The objective of this study was to investigate the effect of age groups on consumer acceptance of traditional doenjang, a Korean fermented soybean paste, by blinded and informed tests. Young (20–30 years old, n = 116) and old (40–50 years old, n = 121) adults participated in consumer acceptance tests of three commercial and 11 traditional doenjang samples. Overall, acceptance slightly increased, while willingness to pay increased significantly (p < .05) in the informed test compared with the blinded test. Throughout the cluster analysis, consumers were divided into two clusters by preference for each age group and test type. Old adults were influenced by information, and they assigned additional value to “traditional” processing, distinguishing traditional samples from commercial ones in the informed test. In contrast, the young adults did not show any significant differences in sample loading between the blinded and informed tests, implying that young consumers place no additional value on “traditional” processing of doenjang.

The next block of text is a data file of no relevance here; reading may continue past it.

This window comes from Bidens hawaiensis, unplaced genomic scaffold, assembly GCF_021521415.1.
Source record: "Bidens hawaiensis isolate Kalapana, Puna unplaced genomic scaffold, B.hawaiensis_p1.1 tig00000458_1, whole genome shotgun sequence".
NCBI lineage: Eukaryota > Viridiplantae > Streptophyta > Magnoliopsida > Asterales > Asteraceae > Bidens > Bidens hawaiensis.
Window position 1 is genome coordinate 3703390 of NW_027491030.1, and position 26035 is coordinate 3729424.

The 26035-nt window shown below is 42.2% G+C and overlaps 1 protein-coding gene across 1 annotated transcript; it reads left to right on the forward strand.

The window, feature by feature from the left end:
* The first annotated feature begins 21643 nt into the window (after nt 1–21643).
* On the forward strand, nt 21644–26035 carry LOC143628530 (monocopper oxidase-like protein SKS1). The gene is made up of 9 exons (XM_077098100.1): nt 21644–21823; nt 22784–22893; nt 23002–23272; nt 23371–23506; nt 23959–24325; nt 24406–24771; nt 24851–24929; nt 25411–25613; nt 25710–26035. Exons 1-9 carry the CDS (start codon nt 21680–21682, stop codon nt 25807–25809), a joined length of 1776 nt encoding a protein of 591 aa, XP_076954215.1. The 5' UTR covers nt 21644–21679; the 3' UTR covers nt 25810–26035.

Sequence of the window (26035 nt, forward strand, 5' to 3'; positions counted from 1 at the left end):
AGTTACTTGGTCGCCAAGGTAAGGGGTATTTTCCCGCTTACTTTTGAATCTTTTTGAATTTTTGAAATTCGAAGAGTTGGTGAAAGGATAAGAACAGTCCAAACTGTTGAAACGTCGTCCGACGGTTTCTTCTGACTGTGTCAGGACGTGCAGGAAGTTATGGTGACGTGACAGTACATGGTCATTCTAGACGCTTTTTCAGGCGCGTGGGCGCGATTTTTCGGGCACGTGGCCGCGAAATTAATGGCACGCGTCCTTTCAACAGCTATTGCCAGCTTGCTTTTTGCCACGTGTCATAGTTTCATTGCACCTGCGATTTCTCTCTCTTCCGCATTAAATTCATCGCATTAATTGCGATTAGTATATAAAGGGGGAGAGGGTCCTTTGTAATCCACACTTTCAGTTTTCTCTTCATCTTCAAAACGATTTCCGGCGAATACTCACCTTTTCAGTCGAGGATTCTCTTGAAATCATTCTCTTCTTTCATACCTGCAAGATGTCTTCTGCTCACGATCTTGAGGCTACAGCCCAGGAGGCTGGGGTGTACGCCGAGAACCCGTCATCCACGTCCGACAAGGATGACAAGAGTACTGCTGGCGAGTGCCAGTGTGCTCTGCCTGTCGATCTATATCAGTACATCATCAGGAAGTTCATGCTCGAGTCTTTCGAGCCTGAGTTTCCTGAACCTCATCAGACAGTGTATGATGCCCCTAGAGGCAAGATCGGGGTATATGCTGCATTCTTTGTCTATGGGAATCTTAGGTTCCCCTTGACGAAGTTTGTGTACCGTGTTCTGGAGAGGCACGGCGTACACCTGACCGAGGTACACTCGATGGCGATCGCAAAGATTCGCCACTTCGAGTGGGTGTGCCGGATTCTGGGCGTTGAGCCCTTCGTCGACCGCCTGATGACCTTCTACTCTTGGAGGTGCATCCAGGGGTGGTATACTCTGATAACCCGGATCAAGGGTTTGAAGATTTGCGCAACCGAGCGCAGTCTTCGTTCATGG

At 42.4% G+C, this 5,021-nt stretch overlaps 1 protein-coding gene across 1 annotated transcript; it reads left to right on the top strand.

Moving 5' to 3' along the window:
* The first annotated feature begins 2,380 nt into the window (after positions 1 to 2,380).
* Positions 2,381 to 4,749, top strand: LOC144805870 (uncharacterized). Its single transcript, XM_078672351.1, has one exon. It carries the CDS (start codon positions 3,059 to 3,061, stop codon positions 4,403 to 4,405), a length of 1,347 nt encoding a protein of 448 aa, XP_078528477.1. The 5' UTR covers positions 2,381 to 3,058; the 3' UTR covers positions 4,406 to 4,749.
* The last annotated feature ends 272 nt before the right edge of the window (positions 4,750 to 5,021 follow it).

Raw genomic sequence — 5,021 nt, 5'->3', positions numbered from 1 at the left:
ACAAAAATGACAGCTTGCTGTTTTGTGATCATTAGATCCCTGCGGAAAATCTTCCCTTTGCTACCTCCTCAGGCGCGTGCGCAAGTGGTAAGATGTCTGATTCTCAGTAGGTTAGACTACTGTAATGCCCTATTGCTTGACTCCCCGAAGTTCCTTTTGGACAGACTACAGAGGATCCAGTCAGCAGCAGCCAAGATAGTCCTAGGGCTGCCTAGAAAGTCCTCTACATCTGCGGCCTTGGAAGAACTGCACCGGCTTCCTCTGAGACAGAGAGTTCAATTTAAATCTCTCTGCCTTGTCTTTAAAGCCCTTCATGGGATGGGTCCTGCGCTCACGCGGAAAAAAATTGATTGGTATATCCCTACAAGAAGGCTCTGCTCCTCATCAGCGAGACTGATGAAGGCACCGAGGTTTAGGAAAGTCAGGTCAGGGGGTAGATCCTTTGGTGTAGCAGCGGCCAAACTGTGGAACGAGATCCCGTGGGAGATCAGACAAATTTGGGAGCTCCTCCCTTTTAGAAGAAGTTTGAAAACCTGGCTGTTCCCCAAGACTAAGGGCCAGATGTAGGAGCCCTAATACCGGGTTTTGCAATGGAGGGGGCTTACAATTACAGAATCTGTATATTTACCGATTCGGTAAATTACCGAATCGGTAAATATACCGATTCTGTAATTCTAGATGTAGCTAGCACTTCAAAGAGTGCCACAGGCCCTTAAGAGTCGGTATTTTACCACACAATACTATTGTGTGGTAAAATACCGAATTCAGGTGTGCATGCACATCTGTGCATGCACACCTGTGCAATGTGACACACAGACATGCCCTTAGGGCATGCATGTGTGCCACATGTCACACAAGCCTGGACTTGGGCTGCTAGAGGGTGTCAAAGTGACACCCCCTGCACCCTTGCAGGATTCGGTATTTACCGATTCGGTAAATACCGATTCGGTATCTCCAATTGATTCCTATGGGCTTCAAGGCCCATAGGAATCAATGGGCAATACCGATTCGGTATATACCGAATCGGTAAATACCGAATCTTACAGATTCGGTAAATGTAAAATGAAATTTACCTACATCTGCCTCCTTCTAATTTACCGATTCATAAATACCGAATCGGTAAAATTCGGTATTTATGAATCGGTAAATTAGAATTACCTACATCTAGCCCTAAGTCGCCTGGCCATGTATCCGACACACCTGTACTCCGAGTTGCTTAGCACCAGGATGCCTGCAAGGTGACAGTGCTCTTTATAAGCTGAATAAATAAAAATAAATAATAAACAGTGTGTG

Age groups in the consumer acceptance test showed different consumer attitude toward a traditional food, a fermented soybean paste in this study. Consideration of age groups is critical when drastic changes in dietary habit, culture, and so on are existed in the society for the sensory evaluation of traditional foods. The finding of this study might suggest the separate consumer acceptance tests for young and old adults to obtain more insight from the products. Therefore, the industry that produce traditional foods need to consider age groups in their consumer acceptance test.